Saturday, May 21, 2011

Tacos de Papa (Fried Potato Tacos)

In late 2009, one of my favorite food related magazines, Gourmet, closed its doors with next to no notice.  Publisher Conde Nast cited declining advertising sales and customer interest shifts as their reasoning behind the unexpected closure.  I can't argue their financial reasoning for closing the magazine, but from a reader's perspective, the closing of Gourmet left a huge void in magazine publications.  Gourmet was great for taking me out of my apartment and putting me somewhere far away. It inspired me to want to travel, it showed me the amazing food that exists in faraway places, provided some of the best recipes that I have, and the photography was the best in the business in my opinion.  Instead, Conde Nast kept Bon Appetit alive to cater to boring housewives with 15 minute dinners and their annual burger issue with just enough variation in the recipes to not call it a reissue.  But I'm not bitter or anything.

Stepping up to the global cuisine periodical plate, Saveur magazine has become the next best thing to Gourmet.  Perhaps it doesn't bring me to the same daydream state that Gourmet did, but it often comes close.  This month's issue (#138) had a great article about the author's visit to his home state of Zacatecas in Mexico with some amazing photography and great looking recipes.  Saveur also is very free with its recipes and articles, and despite this issue still being available at newsstands, you can already read the full thing online here (  In a day and age where people like Christopher Kimball from America's Test Kitchen (and his subscription-only site) openly challenges the quality of food blogs and boldly considered them to be the reasoning for the fall of Gourmet Magazine (, I commend James Oseland and the Saveur staff for accepting the open paradigm of the internet and still seemingly finding a way to run a profitable company.  In this month's issue, the recipe that immediately stood out to me was a taco stuffed with cumin-spiced potatoes and then pan fried to get a crispy shell, dressed with salsa roja, cabbage, and cotija cheese.  Maybe it was the photo on the cover, but we had to try these as soon as possible, so I set out to recreate the magazine's recipe.  It's easy to make, it's cheap, it lasts for several days, and it is vegetarian (easily vegan too!).  This one will undoubtedly go down as a regular in our house.

Tacos de Papa
(Saveur Magazine issue #138, also found here but mine is better =D)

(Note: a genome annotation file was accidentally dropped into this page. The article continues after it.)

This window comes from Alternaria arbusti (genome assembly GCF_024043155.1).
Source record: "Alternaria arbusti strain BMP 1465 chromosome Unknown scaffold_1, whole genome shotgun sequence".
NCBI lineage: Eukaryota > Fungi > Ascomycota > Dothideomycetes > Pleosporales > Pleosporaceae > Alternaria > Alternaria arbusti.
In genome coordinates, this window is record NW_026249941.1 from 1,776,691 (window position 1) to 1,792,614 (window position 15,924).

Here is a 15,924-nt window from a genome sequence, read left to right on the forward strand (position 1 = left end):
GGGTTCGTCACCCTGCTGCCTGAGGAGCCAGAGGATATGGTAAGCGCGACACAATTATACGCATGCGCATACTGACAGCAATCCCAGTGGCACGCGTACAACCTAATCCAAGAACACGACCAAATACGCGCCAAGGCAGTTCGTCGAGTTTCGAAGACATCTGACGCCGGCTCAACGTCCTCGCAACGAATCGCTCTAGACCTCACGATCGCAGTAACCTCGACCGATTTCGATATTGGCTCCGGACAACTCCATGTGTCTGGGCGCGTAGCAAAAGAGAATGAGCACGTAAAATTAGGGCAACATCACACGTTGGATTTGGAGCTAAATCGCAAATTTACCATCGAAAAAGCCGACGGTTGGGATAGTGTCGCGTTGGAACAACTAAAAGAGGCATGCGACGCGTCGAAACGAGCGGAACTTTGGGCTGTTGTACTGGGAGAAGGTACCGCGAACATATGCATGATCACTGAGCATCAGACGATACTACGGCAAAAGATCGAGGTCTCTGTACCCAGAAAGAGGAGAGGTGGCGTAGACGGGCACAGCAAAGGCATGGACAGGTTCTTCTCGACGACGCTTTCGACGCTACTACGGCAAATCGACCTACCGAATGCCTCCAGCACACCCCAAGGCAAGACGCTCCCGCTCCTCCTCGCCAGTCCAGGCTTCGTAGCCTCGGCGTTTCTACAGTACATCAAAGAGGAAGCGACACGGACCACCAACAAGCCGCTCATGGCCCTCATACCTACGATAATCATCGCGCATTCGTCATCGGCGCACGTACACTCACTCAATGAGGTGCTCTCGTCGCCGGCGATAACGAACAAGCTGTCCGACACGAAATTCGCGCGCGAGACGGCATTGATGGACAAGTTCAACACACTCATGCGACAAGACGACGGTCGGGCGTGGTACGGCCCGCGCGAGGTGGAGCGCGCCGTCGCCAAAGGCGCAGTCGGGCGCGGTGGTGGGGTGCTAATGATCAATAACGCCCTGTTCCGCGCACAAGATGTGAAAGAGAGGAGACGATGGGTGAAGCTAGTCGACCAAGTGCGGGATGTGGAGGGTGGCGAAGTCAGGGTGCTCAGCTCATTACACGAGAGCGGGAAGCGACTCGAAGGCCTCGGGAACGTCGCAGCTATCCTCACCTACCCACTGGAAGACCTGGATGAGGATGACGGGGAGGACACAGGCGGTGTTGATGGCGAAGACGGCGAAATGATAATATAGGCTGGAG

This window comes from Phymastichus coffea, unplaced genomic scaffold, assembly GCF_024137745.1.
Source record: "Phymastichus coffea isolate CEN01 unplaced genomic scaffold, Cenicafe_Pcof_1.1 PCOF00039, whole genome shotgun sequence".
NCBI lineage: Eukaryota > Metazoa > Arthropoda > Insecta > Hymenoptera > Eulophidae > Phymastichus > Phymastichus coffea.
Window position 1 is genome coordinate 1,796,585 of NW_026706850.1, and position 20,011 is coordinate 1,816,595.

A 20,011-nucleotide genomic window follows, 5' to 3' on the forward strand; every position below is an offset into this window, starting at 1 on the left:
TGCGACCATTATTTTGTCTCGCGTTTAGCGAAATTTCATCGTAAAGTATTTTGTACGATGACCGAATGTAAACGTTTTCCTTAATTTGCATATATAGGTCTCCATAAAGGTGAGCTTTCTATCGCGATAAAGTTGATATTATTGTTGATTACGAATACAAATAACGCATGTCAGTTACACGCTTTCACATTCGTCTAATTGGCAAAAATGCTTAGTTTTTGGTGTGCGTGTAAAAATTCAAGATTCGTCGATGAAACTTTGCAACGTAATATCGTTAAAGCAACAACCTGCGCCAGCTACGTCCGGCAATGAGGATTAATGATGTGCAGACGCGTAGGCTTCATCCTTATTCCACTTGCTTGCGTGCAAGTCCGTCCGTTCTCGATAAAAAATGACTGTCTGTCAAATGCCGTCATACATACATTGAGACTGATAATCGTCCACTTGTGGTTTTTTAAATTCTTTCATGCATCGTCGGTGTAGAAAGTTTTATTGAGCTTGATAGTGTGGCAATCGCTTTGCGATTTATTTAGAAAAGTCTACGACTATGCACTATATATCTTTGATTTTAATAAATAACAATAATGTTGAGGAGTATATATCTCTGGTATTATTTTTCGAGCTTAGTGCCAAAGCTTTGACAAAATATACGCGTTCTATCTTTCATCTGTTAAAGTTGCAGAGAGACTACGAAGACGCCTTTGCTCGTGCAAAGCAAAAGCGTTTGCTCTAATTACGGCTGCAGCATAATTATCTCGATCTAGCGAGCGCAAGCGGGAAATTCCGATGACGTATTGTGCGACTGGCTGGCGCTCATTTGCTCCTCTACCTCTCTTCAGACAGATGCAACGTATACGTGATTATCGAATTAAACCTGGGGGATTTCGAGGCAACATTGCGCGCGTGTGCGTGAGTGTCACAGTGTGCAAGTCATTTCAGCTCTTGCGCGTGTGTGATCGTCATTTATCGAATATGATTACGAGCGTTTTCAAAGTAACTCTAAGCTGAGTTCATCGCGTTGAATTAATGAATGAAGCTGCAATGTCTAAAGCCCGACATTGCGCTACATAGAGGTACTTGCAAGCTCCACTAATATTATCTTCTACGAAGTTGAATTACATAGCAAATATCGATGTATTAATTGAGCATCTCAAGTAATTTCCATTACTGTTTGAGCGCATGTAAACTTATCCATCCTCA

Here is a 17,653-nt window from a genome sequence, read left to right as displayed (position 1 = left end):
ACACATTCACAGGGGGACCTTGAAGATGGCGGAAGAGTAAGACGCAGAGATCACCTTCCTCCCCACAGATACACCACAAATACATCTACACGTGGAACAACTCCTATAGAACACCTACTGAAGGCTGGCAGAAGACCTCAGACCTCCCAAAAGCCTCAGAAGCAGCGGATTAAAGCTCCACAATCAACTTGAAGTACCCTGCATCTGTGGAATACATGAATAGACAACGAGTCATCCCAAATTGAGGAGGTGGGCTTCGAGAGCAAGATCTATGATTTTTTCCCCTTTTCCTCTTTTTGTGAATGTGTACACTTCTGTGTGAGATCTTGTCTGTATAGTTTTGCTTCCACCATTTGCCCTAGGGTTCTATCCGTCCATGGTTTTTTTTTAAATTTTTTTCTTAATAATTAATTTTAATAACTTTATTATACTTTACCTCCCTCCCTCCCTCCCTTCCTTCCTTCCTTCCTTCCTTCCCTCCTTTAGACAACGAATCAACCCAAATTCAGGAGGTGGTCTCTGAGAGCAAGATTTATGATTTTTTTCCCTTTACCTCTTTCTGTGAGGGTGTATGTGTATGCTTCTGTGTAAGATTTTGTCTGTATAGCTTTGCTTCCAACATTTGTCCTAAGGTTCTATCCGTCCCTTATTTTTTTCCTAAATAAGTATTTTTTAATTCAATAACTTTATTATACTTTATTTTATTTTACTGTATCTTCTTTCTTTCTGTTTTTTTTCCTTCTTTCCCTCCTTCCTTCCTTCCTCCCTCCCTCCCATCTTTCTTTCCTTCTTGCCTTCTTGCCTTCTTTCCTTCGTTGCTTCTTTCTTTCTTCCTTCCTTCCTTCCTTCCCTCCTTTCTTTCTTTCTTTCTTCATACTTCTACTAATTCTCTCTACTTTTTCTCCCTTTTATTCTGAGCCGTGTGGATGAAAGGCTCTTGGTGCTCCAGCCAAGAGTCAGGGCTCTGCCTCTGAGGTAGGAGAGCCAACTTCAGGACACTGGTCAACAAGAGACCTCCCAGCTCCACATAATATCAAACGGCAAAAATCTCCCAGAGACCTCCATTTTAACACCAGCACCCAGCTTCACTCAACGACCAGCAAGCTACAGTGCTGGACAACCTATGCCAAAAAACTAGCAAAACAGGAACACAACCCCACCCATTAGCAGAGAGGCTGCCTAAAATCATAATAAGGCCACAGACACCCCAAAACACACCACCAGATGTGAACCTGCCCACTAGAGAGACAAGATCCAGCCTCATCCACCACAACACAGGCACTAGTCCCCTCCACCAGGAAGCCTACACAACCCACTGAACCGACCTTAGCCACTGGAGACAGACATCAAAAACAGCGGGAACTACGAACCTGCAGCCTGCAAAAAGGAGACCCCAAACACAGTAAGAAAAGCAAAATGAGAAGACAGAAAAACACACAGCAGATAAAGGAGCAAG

1 tbsp finely chopped cilantro
1/2 tsp dried oregano
1/2 tsp sugar
2 ripe tomatoes, cored (+1 for topping)
2 red jalepenos, stemmed
1 clove garlic, smashed, plus 2 cloves, minced
1 tbsp unsalted butter
1 lb russet potatoes, peeled
2 tsp kosher salt
1 tsp fresh ground black pepper
1 tsp ground cumin
1/2 c canola oil
18 corn tortillas
thinly sliced green cabbage and tomatoes and crumbled cotija cheese, for serving

Puree cilantro, oregano, sugar, tomatoes, jalepenos, smashed garlic, and 2/3 c water in a blender until smooth; set salsa aside.

Bring a medium saucepan of salted water to a boil, add potatoes, and cook until tender, about 25 minutes.  Drain potatoes and transfer to a large bowl.  add minced garlic, butter, salt, pepper, and cumin, and mash until smooth.  Set potato mixture aside.  It should be crumbly, but form-able.

I found that it was easier to deal with the tacos by heating them up first.  Microwave the desired number of tortillas for anywhere from 30 seconds to 1 minute.  They should be malleable without cracking.  If they are still stiff, microwave for a few seconds more.  Heat oil in a 12" skillet over medium-high heat.  Using a spoon, spread a layer of potato mixture in the middle of each tortilla.  Gently cup tortilla in one hand, press the potato mixture down with the back of a spoon, and fold in half with your hands.  Pressing the potato mixture helped it from falling out of the taco during frying.  Working in batches, add tacos to oil and fry, turning once, until golden brown and crisp, about 3 minutes.

Stuff cabbage, tomatoes, and cotija into tacos; drizzle with salsa before serving.

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